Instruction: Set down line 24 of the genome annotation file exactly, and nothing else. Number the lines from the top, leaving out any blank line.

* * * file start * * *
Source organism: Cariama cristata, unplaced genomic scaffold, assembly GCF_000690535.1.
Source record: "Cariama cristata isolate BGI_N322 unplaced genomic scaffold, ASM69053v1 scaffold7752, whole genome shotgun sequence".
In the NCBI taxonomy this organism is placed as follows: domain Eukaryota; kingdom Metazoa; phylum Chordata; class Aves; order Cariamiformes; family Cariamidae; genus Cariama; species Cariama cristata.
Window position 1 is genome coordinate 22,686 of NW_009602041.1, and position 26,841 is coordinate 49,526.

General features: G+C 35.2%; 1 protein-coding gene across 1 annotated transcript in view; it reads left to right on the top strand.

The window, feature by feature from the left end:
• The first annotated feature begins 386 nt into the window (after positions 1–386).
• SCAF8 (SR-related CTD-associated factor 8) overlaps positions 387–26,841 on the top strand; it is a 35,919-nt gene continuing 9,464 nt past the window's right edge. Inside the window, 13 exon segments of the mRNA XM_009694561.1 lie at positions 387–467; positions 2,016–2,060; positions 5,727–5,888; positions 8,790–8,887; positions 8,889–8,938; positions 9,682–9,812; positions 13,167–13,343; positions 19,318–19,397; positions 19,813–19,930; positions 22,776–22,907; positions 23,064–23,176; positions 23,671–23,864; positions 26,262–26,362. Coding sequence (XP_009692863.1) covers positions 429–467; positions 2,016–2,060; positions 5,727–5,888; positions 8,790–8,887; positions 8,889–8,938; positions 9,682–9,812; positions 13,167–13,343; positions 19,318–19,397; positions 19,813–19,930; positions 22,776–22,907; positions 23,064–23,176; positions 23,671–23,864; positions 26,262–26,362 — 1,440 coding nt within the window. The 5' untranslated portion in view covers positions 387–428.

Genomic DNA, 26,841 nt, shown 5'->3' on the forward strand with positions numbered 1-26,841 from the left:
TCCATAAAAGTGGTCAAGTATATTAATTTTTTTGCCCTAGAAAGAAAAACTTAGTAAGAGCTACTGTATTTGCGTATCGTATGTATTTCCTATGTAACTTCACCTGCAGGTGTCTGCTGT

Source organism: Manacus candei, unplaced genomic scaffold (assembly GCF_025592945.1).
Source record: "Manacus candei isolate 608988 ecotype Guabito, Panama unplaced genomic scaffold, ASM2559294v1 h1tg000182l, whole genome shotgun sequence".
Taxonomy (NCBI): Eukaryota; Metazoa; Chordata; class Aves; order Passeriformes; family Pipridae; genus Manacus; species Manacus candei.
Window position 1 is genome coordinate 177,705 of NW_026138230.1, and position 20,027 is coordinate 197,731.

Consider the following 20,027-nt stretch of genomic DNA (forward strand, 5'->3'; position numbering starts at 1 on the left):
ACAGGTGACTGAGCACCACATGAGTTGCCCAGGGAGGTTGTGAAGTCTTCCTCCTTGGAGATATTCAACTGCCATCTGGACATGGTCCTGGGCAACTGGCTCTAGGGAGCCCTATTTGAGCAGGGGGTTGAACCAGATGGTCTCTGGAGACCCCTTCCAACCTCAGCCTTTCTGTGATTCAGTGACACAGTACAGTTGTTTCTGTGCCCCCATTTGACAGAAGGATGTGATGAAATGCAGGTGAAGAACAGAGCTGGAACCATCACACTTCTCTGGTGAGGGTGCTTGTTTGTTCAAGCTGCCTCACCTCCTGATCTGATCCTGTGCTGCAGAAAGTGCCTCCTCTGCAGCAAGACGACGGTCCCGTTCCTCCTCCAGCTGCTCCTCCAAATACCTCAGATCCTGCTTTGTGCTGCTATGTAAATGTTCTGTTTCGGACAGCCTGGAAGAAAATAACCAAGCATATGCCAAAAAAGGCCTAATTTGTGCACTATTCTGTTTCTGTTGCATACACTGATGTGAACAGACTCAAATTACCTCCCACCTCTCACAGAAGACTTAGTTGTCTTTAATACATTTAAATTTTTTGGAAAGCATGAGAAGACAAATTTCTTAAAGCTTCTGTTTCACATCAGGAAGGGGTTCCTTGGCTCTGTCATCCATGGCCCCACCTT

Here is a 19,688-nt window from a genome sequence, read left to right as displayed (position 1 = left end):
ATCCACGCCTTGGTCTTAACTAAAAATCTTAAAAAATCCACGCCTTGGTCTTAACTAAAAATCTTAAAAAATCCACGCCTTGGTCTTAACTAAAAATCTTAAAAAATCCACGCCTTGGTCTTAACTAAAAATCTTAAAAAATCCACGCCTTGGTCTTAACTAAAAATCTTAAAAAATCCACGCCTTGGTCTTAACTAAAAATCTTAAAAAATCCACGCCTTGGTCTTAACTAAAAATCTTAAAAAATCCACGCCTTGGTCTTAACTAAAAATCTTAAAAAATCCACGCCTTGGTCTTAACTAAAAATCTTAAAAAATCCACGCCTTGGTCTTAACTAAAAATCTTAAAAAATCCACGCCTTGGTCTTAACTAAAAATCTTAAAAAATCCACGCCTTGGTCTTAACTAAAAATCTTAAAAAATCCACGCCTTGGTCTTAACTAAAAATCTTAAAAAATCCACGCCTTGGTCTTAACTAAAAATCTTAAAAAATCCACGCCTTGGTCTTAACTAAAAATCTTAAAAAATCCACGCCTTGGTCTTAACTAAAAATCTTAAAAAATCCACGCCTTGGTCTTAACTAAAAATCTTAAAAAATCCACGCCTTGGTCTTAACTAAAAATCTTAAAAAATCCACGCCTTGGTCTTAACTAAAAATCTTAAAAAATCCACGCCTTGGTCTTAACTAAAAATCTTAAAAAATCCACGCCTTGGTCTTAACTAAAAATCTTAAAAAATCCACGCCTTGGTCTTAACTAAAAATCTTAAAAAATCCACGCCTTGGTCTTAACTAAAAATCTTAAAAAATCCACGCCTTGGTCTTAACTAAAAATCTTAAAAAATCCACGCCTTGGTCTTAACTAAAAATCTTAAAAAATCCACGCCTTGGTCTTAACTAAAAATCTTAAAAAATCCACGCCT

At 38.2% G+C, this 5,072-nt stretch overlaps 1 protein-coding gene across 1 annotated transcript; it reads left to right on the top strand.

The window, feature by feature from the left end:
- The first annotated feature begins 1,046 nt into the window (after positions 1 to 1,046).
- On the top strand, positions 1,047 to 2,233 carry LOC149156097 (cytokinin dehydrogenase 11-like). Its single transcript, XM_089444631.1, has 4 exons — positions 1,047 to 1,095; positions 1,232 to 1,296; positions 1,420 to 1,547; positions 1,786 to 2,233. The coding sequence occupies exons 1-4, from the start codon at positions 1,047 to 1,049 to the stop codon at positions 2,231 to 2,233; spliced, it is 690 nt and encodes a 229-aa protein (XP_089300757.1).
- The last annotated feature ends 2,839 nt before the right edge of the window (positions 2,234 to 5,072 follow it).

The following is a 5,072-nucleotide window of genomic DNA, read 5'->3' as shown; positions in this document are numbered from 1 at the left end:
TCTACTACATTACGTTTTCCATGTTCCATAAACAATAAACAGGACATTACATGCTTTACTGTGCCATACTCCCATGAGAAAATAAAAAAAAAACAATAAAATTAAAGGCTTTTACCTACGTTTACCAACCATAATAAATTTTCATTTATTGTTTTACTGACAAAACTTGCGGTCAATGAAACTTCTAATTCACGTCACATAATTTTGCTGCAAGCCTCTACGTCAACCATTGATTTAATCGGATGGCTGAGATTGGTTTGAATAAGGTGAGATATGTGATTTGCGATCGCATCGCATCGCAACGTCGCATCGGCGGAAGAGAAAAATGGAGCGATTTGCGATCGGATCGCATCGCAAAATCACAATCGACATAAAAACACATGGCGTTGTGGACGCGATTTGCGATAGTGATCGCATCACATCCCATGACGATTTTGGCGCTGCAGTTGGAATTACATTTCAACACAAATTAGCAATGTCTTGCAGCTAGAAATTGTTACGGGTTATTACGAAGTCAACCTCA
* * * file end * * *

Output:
The following is a 5,072-nucleotide window of genomic DNA, read 5'->3' as shown; positions in this document are numbered from 1 at the left end: